At Haverford, Pa., at 1h 9m 28s a meteor passed from near the north star in the direction of Cassiopeia vanishing near B Cassiopeia. The light was exceedingly brilliant, and the train continued visible about 44 minutes. The train was at first straight, having a direction nearly parallel to the line joining B and * Cassiopeiæ, and about 150 in length. Almost immediately the line commenced to spread and the form changed to that of an inverted s (or 2). Then it assumed an elliptic form with a hollow ellipse at each of the foci, and soon afterward the 2 form again. During this time it slowly drifted toward a Andromedæ, being last seen near 8 Andromedæ. Then the train had an elliptic form, the transverse axis being nearly parallel to the line joining a and ß Andromedæ.

The sketch furnished by Prof. Samuel J. Gummere, who himself saw the meteor, though confined to the house, shows the position of the cloud at the time it assumed the elliptic form above described.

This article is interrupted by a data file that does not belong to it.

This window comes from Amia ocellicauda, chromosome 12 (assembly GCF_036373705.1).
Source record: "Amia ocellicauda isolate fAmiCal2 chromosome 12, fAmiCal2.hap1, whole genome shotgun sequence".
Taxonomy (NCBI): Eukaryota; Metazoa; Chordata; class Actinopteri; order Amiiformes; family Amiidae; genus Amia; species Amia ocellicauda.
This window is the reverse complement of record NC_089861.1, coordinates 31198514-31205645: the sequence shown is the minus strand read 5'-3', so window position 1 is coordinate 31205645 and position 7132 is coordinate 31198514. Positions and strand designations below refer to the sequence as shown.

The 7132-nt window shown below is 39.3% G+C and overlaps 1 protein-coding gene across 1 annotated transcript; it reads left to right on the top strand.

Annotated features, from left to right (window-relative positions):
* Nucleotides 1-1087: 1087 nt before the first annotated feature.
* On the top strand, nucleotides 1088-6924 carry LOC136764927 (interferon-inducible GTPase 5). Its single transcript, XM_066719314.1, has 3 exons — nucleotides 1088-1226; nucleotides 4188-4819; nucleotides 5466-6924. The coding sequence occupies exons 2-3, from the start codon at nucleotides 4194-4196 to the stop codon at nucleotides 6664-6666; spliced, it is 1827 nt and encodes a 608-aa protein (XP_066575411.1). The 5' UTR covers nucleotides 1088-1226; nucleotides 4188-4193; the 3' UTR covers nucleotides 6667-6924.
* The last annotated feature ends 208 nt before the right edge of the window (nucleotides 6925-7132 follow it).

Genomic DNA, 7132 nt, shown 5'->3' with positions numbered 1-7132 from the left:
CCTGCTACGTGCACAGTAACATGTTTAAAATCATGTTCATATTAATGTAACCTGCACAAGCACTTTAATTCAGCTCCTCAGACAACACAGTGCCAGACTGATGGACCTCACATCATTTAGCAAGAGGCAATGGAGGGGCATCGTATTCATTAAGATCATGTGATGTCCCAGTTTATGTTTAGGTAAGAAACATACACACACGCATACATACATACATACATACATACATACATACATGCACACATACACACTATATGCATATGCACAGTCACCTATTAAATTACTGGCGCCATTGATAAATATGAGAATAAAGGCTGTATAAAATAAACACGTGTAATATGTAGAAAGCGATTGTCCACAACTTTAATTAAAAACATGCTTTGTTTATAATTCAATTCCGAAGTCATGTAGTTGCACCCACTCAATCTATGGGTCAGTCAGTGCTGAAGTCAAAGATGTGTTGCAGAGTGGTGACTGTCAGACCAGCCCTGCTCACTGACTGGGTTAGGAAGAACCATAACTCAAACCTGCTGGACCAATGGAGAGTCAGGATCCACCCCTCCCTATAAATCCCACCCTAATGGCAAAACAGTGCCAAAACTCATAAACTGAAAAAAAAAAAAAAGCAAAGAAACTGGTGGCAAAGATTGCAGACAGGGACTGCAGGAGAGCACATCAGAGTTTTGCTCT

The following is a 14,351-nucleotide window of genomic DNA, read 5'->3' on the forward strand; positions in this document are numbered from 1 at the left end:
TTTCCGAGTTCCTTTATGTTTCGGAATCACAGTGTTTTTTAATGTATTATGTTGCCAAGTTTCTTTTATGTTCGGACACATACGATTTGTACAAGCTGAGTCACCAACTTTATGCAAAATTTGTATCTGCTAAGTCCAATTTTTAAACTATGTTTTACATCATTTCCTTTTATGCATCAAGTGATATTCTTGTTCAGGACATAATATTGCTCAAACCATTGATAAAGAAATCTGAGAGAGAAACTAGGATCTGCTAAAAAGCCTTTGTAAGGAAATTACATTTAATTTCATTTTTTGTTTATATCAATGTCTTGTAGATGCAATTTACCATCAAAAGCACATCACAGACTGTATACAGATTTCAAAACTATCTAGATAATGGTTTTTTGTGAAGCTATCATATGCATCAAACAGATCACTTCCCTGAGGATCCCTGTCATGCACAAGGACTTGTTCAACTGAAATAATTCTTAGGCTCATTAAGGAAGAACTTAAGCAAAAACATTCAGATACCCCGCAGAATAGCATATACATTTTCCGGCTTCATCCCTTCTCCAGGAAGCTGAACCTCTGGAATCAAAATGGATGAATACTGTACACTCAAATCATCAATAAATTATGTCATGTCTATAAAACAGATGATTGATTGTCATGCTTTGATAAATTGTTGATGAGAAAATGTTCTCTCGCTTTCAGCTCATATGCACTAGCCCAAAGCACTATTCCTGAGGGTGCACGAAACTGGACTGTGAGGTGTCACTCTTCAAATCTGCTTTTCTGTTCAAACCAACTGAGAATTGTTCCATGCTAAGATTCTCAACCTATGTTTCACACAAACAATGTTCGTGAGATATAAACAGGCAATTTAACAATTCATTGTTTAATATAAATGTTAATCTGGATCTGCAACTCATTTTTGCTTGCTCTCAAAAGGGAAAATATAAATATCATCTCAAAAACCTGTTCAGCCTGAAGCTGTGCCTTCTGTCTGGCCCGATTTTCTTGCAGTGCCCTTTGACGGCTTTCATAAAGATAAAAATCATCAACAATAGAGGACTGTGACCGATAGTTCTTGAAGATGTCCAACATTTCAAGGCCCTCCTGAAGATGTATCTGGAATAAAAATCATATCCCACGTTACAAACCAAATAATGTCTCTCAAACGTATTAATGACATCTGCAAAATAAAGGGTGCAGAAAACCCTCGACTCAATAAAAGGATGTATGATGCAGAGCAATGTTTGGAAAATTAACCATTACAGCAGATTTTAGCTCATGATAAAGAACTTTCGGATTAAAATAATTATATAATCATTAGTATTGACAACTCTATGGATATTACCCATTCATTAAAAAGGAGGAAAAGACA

Mr. B. V. Marsh reports that the meteor was seen by Mr. Dennis of Wilkesbarre, Pa., and that it appeared to pass near Orionis.

A person in Delaware Co., N. Y., describes it as west of south, and about 20° high.

Undoubtedly the meteor described by Prof. Eastman in “ November Meteors of 1868, U. S. Naval Observatory, ” p. 8, in the following terms, is identical with the one witnessed at New Haven, Palisades, &c.

“At thirty minutes past midnight the most remarkable meteor of the shower appeared near & Ursæ Majoris, and moved westerly across B Ursæ Minoris. The meteor and its train were colored like the one already described. [At first its color was deep orange or red, afterward changing to green, and finally to light blue. The edges of the train were colored deep orange or red, and the center was at first green, changing to light blue. The colors lasted about one second.) The meteor was much brighter than Jupiter and moved very rapidly.